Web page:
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Your Environment. Your Health.

University of Arizona

Superfund Research Program

New Technologies for the Destructive Remediation of Halogenated Organics

Project Leader: Eric A. Betterton
Grant Number: P42ES004940
Funding Period: 2000-2010

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Project Summary (2005-2010)

The "Halogenated Organics" project has three Study Areas, each of which is related to the central theme of treating contaminated soil vapor and ground water with an emphasis on destruction of the target pollutant, rather than capture and disposal. Dr. Betterton’s research team focuses mainly, although not exclusively, on methods for the destruction of perchloroethylene (PCE) and trichloroethylene (TCE), which have been the subject of extensive study in the team’s laboratories, and which dominate the list of VOC contaminants at the nearby Park-Euclid State Superfund site, where they have worked for the past four years. This work is motivated by difficulties associated with destruction or final disposal of chlorinated solvents that are traditionally recovered from contaminated sites via pump-and-treat or soil-vapor-extraction (SVE) methods, which, in themselves, merely transfer contaminants from one medium to another. For example, when activated carbon absorption units become loaded with PCE the spent carbon itself becomes a hazardous waste and must be handled as such. Subsequent high-temperature incineration of the carbon may produce much more toxic contaminants such as dioxins and furans whose release to the atmosphere might pose an even greater health risk. With this in mind, the three Study Areas focus on chemically reducing or oxidizing gaseous or aqueous chlorinated organics using catalytic thermochemical or electrochemical techniques:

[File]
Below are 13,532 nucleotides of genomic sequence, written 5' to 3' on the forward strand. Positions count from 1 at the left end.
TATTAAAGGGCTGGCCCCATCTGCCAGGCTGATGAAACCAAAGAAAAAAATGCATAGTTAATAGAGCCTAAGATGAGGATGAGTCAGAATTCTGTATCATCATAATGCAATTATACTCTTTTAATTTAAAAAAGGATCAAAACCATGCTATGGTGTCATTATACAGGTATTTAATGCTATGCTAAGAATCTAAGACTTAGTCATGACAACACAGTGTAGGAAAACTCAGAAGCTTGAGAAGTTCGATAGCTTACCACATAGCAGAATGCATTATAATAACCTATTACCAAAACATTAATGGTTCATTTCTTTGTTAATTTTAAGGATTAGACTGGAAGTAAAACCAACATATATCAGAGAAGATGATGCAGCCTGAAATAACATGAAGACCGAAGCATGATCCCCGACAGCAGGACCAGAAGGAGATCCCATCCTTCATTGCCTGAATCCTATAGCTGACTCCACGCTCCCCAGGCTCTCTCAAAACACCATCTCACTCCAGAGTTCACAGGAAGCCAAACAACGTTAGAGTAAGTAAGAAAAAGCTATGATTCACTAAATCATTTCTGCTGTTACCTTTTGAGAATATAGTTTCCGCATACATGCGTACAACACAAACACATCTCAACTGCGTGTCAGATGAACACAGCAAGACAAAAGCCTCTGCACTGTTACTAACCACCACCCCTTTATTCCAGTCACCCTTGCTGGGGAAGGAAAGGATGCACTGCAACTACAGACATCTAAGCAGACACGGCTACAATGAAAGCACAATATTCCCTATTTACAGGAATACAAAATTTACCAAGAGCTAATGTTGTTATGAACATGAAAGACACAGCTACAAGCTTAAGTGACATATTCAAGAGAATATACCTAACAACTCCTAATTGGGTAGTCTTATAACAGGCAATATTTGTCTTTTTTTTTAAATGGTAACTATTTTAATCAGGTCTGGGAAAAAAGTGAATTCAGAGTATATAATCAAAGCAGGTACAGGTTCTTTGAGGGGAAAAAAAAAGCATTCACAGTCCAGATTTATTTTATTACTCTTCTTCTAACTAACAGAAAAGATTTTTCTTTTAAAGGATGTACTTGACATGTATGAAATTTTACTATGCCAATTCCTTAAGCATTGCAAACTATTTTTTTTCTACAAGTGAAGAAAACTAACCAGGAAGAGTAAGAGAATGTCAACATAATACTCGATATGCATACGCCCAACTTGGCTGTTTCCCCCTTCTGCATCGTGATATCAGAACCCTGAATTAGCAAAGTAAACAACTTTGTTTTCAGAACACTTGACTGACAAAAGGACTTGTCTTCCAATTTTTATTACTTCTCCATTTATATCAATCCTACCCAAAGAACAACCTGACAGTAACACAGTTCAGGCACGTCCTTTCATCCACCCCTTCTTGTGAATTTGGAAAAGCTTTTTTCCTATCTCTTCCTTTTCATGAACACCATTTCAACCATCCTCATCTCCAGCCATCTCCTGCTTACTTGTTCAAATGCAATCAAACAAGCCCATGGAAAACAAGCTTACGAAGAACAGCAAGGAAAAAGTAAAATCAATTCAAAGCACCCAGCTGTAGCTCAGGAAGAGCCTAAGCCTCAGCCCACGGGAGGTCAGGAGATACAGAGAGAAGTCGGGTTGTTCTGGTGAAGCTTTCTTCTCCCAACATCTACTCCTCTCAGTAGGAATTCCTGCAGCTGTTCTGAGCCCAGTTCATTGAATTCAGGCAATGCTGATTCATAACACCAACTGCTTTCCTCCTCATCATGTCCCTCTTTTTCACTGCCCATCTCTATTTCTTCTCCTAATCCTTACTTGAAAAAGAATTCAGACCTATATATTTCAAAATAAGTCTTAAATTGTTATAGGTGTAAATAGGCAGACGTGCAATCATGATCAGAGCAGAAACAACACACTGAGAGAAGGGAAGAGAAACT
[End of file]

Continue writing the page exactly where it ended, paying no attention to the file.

1. Catalyzed thermochemical destruction of gas phase VOCs,
  2. Electrolysis by advanced aqueous-phase and novel three-phase electrochemical reactors, and
  3. Fuel-cells for gas-phase contaminants. 

Each of the Study Areas yield effluent streams with unknown, but hopefully lower, toxicity. In all cases, project researchers capture the effluent, even if it appears clean by chemical analysis (GC/ECD, FID, or MS), and subject it to toxicological analysis in the Biological Response Section of the Hazard Identification Core. Since all out pilot-scale work continues to be done at the Park-Euclid field site there is a strong and pervasive link to the Research Translation Core. This work is responsive to the call from a 1997 National Academies blue ribbon panel for the development of new destructive treatment technologies to help clean up the nation's long list of Superfund sites.

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